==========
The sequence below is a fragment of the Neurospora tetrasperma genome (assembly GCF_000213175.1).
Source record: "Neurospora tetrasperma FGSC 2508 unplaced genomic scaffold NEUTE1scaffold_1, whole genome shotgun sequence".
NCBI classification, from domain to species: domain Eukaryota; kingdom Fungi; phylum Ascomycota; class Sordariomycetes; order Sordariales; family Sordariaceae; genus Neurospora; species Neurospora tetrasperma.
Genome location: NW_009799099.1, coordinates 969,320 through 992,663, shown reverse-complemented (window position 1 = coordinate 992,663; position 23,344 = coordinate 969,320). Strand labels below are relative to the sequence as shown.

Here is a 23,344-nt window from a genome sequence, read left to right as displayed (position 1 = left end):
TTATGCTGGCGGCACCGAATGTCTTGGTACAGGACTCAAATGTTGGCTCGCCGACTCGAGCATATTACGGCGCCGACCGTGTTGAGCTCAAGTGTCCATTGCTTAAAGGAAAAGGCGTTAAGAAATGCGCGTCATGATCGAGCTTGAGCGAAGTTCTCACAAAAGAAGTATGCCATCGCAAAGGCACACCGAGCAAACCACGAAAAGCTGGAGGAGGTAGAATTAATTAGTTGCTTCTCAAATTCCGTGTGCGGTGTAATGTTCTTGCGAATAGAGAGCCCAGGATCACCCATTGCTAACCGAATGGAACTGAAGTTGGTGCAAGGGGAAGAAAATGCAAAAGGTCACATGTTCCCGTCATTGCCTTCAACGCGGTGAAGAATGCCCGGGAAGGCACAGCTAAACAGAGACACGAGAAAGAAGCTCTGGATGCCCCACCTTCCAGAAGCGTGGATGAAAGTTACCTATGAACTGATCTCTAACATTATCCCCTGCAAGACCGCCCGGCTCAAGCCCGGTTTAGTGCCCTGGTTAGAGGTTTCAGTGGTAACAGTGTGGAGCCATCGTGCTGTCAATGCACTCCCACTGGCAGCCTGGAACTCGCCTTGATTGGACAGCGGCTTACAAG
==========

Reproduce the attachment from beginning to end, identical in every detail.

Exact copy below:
The sequence below is a fragment of the Neurospora tetrasperma genome (assembly GCF_000213175.1).
Source record: "Neurospora tetrasperma FGSC 2508 unplaced genomic scaffold NEUTE1scaffold_1, whole genome shotgun sequence".
NCBI classification, from domain to species: domain Eukaryota; kingdom Fungi; phylum Ascomycota; class Sordariomycetes; order Sordariales; family Sordariaceae; genus Neurospora; species Neurospora tetrasperma.
Genome location: NW_009799099.1, coordinates 969,320 through 992,663, shown reverse-complemented (window position 1 = coordinate 992,663; position 23,344 = coordinate 969,320). Strand labels below are relative to the sequence as shown.

Here is a 23,344-nt window from a genome sequence, read left to right as displayed (position 1 = left end):
TTATGCTGGCGGCACCGAATGTCTTGGTACAGGACTCAAATGTTGGCTCGCCGACTCGAGCATATTACGGCGCCGACCGTGTTGAGCTCAAGTGTCCATTGCTTAAAGGAAAAGGCGTTAAGAAATGCGCGTCATGATCGAGCTTGAGCGAAGTTCTCACAAAAGAAGTATGCCATCGCAAAGGCACACCGAGCAAACCACGAAAAGCTGGAGGAGGTAGAATTAATTAGTTGCTTCTCAAATTCCGTGTGCGGTGTAATGTTCTTGCGAATAGAGAGCCCAGGATCACCCATTGCTAACCGAATGGAACTGAAGTTGGTGCAAGGGGAAGAAAATGCAAAAGGTCACATGTTCCCGTCATTGCCTTCAACGCGGTGAAGAATGCCCGGGAAGGCACAGCTAAACAGAGACACGAGAAAGAAGCTCTGGATGCCCCACCTTCCAGAAGCGTGGATGAAAGTTACCTATGAACTGATCTCTAACATTATCCCCTGCAAGACCGCCCGGCTCAAGCCCGGTTTAGTGCCCTGGTTAGAGGTTTCAGTGGTAACAGTGTGGAGCCATCGTGCTGTCAATGCACTCCCACTGGCAGCCTGGAACTCGCCTTGATTGGACAGCGGCTTACAAG